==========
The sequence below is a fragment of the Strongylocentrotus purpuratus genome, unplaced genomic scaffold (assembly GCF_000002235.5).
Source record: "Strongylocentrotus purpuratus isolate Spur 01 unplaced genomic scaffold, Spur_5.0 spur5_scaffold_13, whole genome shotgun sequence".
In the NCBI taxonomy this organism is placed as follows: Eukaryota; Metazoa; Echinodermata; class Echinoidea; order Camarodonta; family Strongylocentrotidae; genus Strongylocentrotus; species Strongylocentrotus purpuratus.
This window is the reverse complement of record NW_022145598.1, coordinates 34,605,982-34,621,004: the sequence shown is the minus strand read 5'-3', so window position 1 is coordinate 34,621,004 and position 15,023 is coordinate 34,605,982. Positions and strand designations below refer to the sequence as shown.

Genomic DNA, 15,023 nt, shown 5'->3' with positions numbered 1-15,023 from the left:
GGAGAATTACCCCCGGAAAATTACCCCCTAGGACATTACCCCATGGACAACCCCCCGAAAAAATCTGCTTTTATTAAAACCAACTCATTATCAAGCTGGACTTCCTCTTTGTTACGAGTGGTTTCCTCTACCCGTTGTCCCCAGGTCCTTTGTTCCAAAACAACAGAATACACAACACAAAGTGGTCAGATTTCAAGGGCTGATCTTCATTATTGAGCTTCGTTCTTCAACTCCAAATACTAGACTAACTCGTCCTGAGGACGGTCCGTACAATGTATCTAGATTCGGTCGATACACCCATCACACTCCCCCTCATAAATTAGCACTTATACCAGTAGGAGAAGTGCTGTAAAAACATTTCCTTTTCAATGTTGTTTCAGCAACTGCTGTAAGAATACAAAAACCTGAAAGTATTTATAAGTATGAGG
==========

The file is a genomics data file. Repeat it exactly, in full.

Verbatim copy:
The sequence below is a fragment of the Strongylocentrotus purpuratus genome, unplaced genomic scaffold (assembly GCF_000002235.5).
Source record: "Strongylocentrotus purpuratus isolate Spur 01 unplaced genomic scaffold, Spur_5.0 spur5_scaffold_13, whole genome shotgun sequence".
In the NCBI taxonomy this organism is placed as follows: Eukaryota; Metazoa; Echinodermata; class Echinoidea; order Camarodonta; family Strongylocentrotidae; genus Strongylocentrotus; species Strongylocentrotus purpuratus.
This window is the reverse complement of record NW_022145598.1, coordinates 34,605,982-34,621,004: the sequence shown is the minus strand read 5'-3', so window position 1 is coordinate 34,621,004 and position 15,023 is coordinate 34,605,982. Positions and strand designations below refer to the sequence as shown.

Genomic DNA, 15,023 nt, shown 5'->3' with positions numbered 1-15,023 from the left:
GGAGAATTACCCCCGGAAAATTACCCCCTAGGACATTACCCCATGGACAACCCCCCGAAAAAATCTGCTTTTATTAAAACCAACTCATTATCAAGCTGGACTTCCTCTTTGTTACGAGTGGTTTCCTCTACCCGTTGTCCCCAGGTCCTTTGTTCCAAAACAACAGAATACACAACACAAAGTGGTCAGATTTCAAGGGCTGATCTTCATTATTGAGCTTCGTTCTTCAACTCCAAATACTAGACTAACTCGTCCTGAGGACGGTCCGTACAATGTATCTAGATTCGGTCGATACACCCATCACACTCCCCCTCATAAATTAGCACTTATACCAGTAGGAGAAGTGCTGTAAAAACATTTCCTTTTCAATGTTGTTTCAGCAACTGCTGTAAGAATACAAAAACCTGAAAGTATTTATAAGTATGAGG